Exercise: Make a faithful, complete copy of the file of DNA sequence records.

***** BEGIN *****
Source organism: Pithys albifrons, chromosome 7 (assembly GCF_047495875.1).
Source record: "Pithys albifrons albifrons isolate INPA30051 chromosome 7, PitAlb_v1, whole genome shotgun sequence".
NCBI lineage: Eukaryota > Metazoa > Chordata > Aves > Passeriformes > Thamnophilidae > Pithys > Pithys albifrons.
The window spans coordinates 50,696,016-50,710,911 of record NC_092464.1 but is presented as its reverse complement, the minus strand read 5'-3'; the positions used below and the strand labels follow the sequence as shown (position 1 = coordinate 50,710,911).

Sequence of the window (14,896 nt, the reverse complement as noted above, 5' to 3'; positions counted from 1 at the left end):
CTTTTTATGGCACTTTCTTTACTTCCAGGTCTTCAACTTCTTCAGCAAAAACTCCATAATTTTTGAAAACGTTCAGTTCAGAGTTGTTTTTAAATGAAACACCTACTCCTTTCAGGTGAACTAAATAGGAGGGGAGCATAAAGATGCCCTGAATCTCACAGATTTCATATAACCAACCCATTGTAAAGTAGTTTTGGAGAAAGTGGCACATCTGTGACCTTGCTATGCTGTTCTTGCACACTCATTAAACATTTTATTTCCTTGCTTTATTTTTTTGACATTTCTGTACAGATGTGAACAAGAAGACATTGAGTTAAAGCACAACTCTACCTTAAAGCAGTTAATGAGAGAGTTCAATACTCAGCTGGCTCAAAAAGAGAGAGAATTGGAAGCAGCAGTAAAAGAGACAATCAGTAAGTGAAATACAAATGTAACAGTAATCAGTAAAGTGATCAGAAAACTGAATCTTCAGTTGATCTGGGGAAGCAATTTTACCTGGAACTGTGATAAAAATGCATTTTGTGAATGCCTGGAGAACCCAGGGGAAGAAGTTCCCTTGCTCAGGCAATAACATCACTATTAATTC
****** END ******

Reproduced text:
Source organism: Pithys albifrons, chromosome 7 (assembly GCF_047495875.1).
Source record: "Pithys albifrons albifrons isolate INPA30051 chromosome 7, PitAlb_v1, whole genome shotgun sequence".
NCBI lineage: Eukaryota > Metazoa > Chordata > Aves > Passeriformes > Thamnophilidae > Pithys > Pithys albifrons.
The window spans coordinates 50,696,016-50,710,911 of record NC_092464.1 but is presented as its reverse complement, the minus strand read 5'-3'; the positions used below and the strand labels follow the sequence as shown (position 1 = coordinate 50,710,911).

Sequence of the window (14,896 nt, the reverse complement as noted above, 5' to 3'; positions counted from 1 at the left end):
CTTTTTATGGCACTTTCTTTACTTCCAGGTCTTCAACTTCTTCAGCAAAAACTCCATAATTTTTGAAAACGTTCAGTTCAGAGTTGTTTTTAAATGAAACACCTACTCCTTTCAGGTGAACTAAATAGGAGGGGAGCATAAAGATGCCCTGAATCTCACAGATTTCATATAACCAACCCATTGTAAAGTAGTTTTGGAGAAAGTGGCACATCTGTGACCTTGCTATGCTGTTCTTGCACACTCATTAAACATTTTATTTCCTTGCTTTATTTTTTTGACATTTCTGTACAGATGTGAACAAGAAGACATTGAGTTAAAGCACAACTCTACCTTAAAGCAGTTAATGAGAGAGTTCAATACTCAGCTGGCTCAAAAAGAGAGAGAATTGGAAGCAGCAGTAAAAGAGACAATCAGTAAGTGAAATACAAATGTAACAGTAATCAGTAAAGTGATCAGAAAACTGAATCTTCAGTTGATCTGGGGAAGCAATTTTACCTGGAACTGTGATAAAAATGCATTTTGTGAATGCCTGGAGAACCCAGGGGAAGAAGTTCCCTTGCTCAGGCAATAACATCACTATTAATTC